When GM Ryan Grigson and new head coach Chuck Pagano said they had not seen Peyton Manning throw they were being quite honest, albeit they didn't give you the whole story. They actually are forbidden by the collective bargaining agreement from seeing him throw:
The problem, the Colts told NFL Network’s Albert Breer, is that no team officials outside of medical personnel can watch Manning throw until April because of rules in the new collective bargaining agreement. Since Manning failed his exit physical after neck surgery, only trainers are permitted to observe him and can report back, but by rule can’t tape any workouts.
So owner Jim Irsay, general manager Ryan Grigson and coach Chuck Pagano won’t have a firsthand look at how Manning is performing before March 8, the deadline for the team to decide whether or not to pay him a $28 million roster bonus.
That's not to say the Colts were intentionally misleading anyone by not mentioning this fact. Rather, the more disconcerting point is that the team will have to take a $28 million leap of faith based soley on gut instinct, emotion and the word of their training staff.
To me, this fact doesn't bode well for Manning's future in Indianapolis.
Nothing I have seen quoted from the CBA says this. The article we see quoted often, says players may not participate in team organized activities. It doesn't mention rehab at all. It doesn't dictate whether a GM or Coach or owner can watch a rehab assignment. It doesnt prohibit passing drills as part of rehab to strengthen the arm or to measure progress in strengthening the arm. Has anyone seen part of the CBA quoted that actually says what all the headlines say it says?
@19>18 Well, kind sir, if you had read my post... :-) Here's the text from the CBA which, if I'm reading it correctly, basically says a neither a coach nor coaching staff can supervise or participate in any workouts. I think that also means "watch". Here's the text:
Prior to the commencement of the Club’s official offseason workout program: (i) players may not receive daily workout payments or workout bonuses of any kind, and may not be paid or reimbursed expenses for travel, board or lodging; (ii) players are not permitted to participate in Club-supervised workouts, Club-supervised practices, group or individual meetings with coaches, group or individual film study with coaches, or group or individual playbook study with coaches; (iii) the Club’s strength and conditioning coaches may not direct players’ individual workouts, but may supervise use of the weight room to prevent injury and to correct misuse of equipment; and (iv) players’ activities may not be directed or supervised by any coaches. In addition, nothing herein shall prevent a Club from permitting an individual player to work out on his own on weekends after the Club’s official offseason program has commenced, or at any time after the Club’s official offseason workout program has ended, using Club facilities if he wishes to do so, subject to the restrictions set forth in the immediately preceding sentence of this Subsection, except that no club official may indicate to a player that such individual workouts are not voluntary, or that a player’s failure to participate in such workouts will result in the player’s failure to make the Club (or that a player’s failure to participate in a workout program or classroom instruction will result in the player’s failure to make the Club or result in any other adverse consequences affecting his working conditions).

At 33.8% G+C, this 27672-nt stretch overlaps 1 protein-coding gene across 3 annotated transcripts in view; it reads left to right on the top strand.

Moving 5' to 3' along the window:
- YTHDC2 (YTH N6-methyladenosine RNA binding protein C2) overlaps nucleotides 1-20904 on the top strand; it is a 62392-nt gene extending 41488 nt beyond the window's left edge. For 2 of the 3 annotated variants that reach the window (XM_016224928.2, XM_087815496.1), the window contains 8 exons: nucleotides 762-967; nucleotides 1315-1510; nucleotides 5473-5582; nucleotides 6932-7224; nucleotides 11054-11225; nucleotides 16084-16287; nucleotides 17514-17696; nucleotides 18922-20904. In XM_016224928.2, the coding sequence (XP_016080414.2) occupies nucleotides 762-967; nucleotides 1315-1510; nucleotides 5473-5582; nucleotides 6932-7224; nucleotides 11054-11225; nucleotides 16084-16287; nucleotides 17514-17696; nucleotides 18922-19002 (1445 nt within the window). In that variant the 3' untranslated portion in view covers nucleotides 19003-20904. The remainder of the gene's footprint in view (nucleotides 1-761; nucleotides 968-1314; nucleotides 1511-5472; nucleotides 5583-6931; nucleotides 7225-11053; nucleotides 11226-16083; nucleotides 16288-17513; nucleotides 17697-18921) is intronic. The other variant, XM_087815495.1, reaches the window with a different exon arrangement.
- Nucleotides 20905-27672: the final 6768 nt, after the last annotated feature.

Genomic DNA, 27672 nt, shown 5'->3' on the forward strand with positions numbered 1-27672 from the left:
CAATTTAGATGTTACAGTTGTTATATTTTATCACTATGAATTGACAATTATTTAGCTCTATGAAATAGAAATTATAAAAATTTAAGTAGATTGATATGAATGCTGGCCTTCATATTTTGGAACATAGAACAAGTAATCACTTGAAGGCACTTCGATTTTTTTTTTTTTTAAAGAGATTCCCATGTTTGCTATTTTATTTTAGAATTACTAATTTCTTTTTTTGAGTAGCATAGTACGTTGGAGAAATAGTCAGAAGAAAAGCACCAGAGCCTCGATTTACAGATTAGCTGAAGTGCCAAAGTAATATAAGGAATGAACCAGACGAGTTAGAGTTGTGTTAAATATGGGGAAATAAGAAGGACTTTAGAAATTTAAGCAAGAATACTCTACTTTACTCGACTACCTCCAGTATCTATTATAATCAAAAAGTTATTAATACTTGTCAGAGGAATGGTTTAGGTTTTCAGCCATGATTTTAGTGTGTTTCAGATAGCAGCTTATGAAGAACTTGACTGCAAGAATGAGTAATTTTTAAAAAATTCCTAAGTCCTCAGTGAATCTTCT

This is the clause I referred to that we have all seen quoted all over the place. Why do you think that a prohobition against supervising or participating equates to a prohobition against the coaches being present or observing a sanctioned rehab workout? Are Grigson and Pagano prohibited from using the gym while the players are in it because they might see a strength and conditioning workout? Why would a rehab assignment be any different? Is a rehab assignment prohobited from including football activity like taking snaps and throwing? This document was prepared by lawyers who know how to say what they mean to say.The thrust of this whole fragment is quite clearly to prevent the club from using threat or force or inducement toplayers to participate in drills during a period meant to exist as '"off" time for the players. I do not agree that anything in the quoted section prohibits coaches, GM or owner from observing a rehab session that might or might not include passing. We have heard reference to rules separate from these that govern rehab of players, specifically those that did not pass the last club physical. I am wondering if these carry more specific exclusions because I do not agree with your read of this section keeping team officials from observing Manning throw.
That's sort of ridiculous, no? What's the rationale behind not allowing anyone but med staff to see him? But on the conspiracy side, it does allow Irsay to let Manning go under the "I never knew for sure if he was back to normal".